Lovanurse Memorial Hospital Delegation Challenge

Welcome to Lovanurse Memorial Hospital! You are a new hire RN with five years’ experience and have been assigned to a medical surgical floor that has high staff and patient turnover. In addition to standard medical-surgical patients, your floor also is assigned to do telemetry overflow if there are not enough beds available on the telemetry floor. Telemetry is full today.
As luck would have it, two of your RN colleagues have called in sick today. So, it’s you, the only RN, two LPNs, and one CNA. Your floor has 15 beds, which are full. Today, there are at least four possible discharges, six planned surgeries that will require admission, and a possible patient in the Emergency Department. So, this means that you’re going to have to work with the bed coordinator to shift patients to different units. Fun!
Your staff for today:
LPN 1: Macy: 40 year old Hispanic female who has been a LPN for 12 years. She speaks English but prefers to speak Spanish because her accent is rather strong. She volunteers to take Spanish speaking patients. She is a hard worker and handles delegation well. She does not know how to perform peritoneal dialysis procedures. She has not been IV certified.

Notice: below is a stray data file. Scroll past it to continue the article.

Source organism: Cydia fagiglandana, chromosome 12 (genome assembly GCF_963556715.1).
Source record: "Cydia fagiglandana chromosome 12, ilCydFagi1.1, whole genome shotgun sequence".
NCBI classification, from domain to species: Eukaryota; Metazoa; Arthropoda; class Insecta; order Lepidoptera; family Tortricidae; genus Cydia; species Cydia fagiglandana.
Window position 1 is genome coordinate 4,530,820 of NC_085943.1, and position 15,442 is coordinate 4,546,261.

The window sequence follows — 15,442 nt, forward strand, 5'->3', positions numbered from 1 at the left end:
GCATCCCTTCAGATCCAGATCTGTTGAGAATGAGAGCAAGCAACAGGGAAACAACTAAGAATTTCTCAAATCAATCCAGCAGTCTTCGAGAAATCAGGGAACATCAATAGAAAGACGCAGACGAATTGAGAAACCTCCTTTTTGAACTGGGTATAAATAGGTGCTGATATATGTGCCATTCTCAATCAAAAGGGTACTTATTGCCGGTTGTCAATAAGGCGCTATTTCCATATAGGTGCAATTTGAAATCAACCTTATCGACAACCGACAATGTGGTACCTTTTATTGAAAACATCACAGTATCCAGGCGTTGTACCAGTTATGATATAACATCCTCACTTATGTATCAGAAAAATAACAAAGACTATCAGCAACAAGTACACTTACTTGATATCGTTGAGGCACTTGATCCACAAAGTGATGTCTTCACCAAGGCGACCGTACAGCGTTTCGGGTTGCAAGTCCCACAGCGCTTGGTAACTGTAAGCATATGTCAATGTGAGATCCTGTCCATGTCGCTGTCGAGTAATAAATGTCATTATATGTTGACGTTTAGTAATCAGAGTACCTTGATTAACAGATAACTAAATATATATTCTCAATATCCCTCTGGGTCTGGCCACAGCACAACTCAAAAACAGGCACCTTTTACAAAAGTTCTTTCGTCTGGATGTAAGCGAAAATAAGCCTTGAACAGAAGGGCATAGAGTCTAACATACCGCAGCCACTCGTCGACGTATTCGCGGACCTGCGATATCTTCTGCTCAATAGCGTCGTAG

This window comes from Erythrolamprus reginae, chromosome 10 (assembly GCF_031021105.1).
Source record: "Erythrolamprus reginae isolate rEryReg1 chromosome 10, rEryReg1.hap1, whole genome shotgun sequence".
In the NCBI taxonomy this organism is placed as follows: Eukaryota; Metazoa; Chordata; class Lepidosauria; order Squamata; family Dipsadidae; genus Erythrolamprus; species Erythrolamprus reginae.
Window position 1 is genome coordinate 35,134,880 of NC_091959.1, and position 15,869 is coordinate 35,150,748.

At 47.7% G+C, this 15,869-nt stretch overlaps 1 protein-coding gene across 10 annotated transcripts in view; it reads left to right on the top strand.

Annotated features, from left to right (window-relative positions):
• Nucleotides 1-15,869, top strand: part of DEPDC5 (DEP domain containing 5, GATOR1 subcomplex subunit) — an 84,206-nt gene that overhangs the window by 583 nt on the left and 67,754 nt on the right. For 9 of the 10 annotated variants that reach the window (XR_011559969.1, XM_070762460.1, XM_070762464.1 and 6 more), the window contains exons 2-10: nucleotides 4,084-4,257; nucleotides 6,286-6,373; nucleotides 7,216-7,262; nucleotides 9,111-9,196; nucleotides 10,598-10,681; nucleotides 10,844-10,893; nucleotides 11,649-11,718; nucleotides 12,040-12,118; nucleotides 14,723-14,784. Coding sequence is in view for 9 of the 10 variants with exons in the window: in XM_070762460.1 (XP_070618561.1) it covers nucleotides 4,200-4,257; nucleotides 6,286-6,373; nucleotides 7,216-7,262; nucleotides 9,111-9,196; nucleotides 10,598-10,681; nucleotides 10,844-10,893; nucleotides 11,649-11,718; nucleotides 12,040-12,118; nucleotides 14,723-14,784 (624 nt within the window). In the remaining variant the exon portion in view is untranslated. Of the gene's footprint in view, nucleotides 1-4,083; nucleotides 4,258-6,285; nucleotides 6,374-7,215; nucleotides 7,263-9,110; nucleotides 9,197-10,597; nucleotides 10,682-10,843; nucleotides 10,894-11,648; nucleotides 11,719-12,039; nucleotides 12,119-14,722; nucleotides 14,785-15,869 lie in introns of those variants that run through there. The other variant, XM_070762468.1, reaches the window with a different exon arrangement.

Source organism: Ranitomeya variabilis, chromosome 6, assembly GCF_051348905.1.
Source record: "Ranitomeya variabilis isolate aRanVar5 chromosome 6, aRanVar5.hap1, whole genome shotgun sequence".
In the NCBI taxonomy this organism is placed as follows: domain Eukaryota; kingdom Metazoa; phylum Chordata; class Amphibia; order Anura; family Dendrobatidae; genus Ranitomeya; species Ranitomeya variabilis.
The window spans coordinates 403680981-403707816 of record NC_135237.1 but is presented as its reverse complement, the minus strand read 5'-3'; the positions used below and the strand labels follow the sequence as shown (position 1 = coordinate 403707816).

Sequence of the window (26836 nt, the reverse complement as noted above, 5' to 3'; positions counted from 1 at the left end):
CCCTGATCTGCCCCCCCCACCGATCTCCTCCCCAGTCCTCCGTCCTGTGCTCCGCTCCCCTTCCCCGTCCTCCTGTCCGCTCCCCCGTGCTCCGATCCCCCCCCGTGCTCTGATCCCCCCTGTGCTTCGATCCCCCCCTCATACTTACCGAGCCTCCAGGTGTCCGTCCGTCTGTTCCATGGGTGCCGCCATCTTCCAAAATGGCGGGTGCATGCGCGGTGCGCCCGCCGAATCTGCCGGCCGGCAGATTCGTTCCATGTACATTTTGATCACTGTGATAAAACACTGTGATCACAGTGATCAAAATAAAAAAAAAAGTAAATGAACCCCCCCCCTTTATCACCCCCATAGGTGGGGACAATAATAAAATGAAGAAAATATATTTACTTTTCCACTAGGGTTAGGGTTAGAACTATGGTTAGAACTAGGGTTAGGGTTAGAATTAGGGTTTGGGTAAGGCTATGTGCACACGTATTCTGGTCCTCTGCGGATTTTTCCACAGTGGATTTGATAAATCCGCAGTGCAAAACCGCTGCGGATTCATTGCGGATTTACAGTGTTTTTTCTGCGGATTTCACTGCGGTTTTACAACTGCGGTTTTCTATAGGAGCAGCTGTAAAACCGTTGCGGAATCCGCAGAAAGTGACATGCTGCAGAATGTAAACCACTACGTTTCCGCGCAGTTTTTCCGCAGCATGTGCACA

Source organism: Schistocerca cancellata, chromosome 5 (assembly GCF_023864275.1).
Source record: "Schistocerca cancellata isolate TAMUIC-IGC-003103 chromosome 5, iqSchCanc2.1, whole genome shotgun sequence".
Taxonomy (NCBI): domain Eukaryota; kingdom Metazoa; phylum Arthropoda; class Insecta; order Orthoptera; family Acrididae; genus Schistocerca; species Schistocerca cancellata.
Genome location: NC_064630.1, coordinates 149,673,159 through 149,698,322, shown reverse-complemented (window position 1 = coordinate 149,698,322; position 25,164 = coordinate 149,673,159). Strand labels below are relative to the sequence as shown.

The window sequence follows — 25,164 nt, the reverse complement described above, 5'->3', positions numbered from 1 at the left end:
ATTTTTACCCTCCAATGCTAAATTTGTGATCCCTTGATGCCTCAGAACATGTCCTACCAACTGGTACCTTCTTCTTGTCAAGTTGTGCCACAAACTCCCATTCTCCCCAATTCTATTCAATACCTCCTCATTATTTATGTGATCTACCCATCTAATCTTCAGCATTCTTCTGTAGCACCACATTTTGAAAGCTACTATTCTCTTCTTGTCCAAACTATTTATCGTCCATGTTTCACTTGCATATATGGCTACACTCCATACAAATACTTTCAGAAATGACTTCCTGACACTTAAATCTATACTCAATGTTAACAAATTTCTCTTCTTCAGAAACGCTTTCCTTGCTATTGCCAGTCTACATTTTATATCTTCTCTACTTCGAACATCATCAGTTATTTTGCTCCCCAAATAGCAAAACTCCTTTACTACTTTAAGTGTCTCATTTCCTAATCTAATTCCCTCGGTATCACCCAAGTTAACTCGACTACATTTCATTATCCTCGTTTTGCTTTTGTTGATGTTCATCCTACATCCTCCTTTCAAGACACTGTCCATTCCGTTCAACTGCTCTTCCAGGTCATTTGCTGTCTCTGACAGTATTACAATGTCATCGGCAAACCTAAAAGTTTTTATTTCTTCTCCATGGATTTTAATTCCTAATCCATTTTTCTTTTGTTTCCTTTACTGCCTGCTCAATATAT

LPN 2: Mike: 57 year old Caucasian male who is going through a divorce. He is known to resist delegation, especially from new staff. He is a smoker who takes at least 6 breaks a shift, regardless of permission from the manager or charge nurse. He is extremely smart and is thinking about going back to school to get his RN degree. He is a wiz at wound care and is IV certified, which means he can start IVs, give IV medications, etc.
CNA: Gilda: 24 year old Asian female who just finished her CNA training three months ago. She is quiet and because of her cultural beliefs often seems subservient. She is in school now to get her BSN but needed money to help her get through school. She is afraid to work with patients who are in a great deal of pain or male patients.
You are still acclimating to the hospital, charting/medication dispensing system, etc. Your manager is in Hawaii. The administrator on call is aware of what is going on and says that you have enough staff because you have 2 LPNs who can take patients.
It is 0700, and the off going shift nurses want to give report.
Your unit is set up in pods with 5 beds in each pod. Typically, each nurse takes a complete pod to help patients and other staff know who will be in charge of that area’s patients. However, it is okay to assign nurses to two pods, but not more than two. You must take a minimum of four patients. LPNs, at your hospital, may be assigned up to six patients as long as you review their assessment findings and notes. You must also cosign their notes at the end of the shift.